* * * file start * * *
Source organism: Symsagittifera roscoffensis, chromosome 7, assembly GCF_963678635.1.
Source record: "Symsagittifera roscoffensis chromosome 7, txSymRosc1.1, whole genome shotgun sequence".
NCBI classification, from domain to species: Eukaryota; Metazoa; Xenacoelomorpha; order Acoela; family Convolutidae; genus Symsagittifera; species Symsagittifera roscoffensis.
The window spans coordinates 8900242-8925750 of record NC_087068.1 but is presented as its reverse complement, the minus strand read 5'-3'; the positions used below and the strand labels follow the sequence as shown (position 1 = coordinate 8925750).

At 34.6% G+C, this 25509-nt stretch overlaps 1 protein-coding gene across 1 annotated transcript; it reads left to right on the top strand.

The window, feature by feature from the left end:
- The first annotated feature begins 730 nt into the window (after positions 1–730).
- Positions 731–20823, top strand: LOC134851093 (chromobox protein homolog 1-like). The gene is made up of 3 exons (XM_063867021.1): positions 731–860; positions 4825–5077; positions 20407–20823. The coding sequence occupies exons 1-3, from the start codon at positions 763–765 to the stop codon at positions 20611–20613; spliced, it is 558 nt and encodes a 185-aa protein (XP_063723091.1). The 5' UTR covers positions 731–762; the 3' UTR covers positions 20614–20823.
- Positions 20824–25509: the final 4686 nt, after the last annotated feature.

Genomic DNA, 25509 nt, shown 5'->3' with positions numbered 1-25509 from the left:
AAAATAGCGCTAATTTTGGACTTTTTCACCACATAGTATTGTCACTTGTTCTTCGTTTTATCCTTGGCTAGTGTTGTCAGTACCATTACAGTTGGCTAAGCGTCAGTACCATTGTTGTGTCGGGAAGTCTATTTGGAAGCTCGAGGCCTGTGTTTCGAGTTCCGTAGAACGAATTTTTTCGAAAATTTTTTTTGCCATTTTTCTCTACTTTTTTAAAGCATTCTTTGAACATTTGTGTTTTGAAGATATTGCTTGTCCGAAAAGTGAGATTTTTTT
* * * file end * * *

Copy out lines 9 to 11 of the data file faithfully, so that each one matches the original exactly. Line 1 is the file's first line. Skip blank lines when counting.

- Positions 20824–25509: the final 4686 nt, after the last annotated feature.

Genomic DNA, 25509 nt, shown 5'->3' with positions numbered 1-25509 from the left:
AAAATAGCGCTAATTTTGGACTTTTTCACCACATAGTATTGTCACTTGTTCTTCGTTTTATCCTTGGCTAGTGTTGTCAGTACCATTACAGTTGGCTAAGCGTCAGTACCATTGTTGTGTCGGGAAGTCTATTTGGAAGCTCGAGGCCTGTGTTTCGAGTTCCGTAGAACGAATTTTTTCGAAAATTTTTTTTGCCATTTTTCTCTACTTTTTTAAAGCATTCTTTGAACATTTGTGTTTTGAAGATATTGCTTGTCCGAAAAGTGAGATTTTTTT